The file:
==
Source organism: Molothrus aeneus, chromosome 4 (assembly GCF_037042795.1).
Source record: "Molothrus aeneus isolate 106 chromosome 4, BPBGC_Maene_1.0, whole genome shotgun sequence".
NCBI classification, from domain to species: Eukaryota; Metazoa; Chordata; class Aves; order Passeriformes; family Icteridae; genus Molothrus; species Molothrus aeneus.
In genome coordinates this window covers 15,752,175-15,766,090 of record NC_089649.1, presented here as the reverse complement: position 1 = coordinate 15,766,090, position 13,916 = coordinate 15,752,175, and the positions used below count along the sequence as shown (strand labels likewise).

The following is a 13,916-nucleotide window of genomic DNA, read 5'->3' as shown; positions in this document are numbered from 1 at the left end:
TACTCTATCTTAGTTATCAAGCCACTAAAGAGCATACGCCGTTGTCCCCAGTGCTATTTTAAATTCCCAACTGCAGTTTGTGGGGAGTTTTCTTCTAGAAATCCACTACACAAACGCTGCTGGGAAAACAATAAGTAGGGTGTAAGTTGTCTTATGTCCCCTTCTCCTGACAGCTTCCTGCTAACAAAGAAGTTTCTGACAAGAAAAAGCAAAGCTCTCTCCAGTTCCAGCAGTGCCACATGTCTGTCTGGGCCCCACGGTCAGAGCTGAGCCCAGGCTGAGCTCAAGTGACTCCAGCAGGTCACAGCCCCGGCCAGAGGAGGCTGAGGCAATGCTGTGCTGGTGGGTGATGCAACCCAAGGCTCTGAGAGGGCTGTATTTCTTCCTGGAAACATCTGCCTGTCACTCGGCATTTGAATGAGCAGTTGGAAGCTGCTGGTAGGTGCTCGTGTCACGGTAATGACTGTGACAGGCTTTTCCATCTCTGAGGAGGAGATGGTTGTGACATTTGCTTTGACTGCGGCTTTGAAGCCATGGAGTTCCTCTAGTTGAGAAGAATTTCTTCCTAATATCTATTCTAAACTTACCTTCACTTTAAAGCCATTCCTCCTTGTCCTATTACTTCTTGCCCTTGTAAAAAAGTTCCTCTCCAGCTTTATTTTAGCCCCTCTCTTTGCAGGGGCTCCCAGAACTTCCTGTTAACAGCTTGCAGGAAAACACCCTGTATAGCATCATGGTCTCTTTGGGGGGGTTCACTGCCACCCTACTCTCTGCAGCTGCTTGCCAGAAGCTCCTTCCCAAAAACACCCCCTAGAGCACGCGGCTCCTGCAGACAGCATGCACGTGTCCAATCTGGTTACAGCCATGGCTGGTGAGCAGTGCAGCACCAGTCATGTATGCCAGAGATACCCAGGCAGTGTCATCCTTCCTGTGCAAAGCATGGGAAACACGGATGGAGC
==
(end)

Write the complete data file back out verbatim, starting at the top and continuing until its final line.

Source organism: Molothrus aeneus, chromosome 4 (assembly GCF_037042795.1).
Source record: "Molothrus aeneus isolate 106 chromosome 4, BPBGC_Maene_1.0, whole genome shotgun sequence".
NCBI classification, from domain to species: Eukaryota; Metazoa; Chordata; class Aves; order Passeriformes; family Icteridae; genus Molothrus; species Molothrus aeneus.
In genome coordinates this window covers 15,752,175-15,766,090 of record NC_089649.1, presented here as the reverse complement: position 1 = coordinate 15,766,090, position 13,916 = coordinate 15,752,175, and the positions used below count along the sequence as shown (strand labels likewise).

The following is a 13,916-nucleotide window of genomic DNA, read 5'->3' as shown; positions in this document are numbered from 1 at the left end:
TACTCTATCTTAGTTATCAAGCCACTAAAGAGCATACGCCGTTGTCCCCAGTGCTATTTTAAATTCCCAACTGCAGTTTGTGGGGAGTTTTCTTCTAGAAATCCACTACACAAACGCTGCTGGGAAAACAATAAGTAGGGTGTAAGTTGTCTTATGTCCCCTTCTCCTGACAGCTTCCTGCTAACAAAGAAGTTTCTGACAAGAAAAAGCAAAGCTCTCTCCAGTTCCAGCAGTGCCACATGTCTGTCTGGGCCCCACGGTCAGAGCTGAGCCCAGGCTGAGCTCAAGTGACTCCAGCAGGTCACAGCCCCGGCCAGAGGAGGCTGAGGCAATGCTGTGCTGGTGGGTGATGCAACCCAAGGCTCTGAGAGGGCTGTATTTCTTCCTGGAAACATCTGCCTGTCACTCGGCATTTGAATGAGCAGTTGGAAGCTGCTGGTAGGTGCTCGTGTCACGGTAATGACTGTGACAGGCTTTTCCATCTCTGAGGAGGAGATGGTTGTGACATTTGCTTTGACTGCGGCTTTGAAGCCATGGAGTTCCTCTAGTTGAGAAGAATTTCTTCCTAATATCTATTCTAAACTTACCTTCACTTTAAAGCCATTCCTCCTTGTCCTATTACTTCTTGCCCTTGTAAAAAAGTTCCTCTCCAGCTTTATTTTAGCCCCTCTCTTTGCAGGGGCTCCCAGAACTTCCTGTTAACAGCTTGCAGGAAAACACCCTGTATAGCATCATGGTCTCTTTGGGGGGGTTCACTGCCACCCTACTCTCTGCAGCTGCTTGCCAGAAGCTCCTTCCCAAAAACACCCCCTAGAGCACGCGGCTCCTGCAGACAGCATGCACGTGTCCAATCTGGTTACAGCCATGGCTGGTGAGCAGTGCAGCACCAGTCATGTATGCCAGAGATACCCAGGCAGTGTCATCCTTCCTGTGCAAAGCATGGGAAACACGGATGGAGC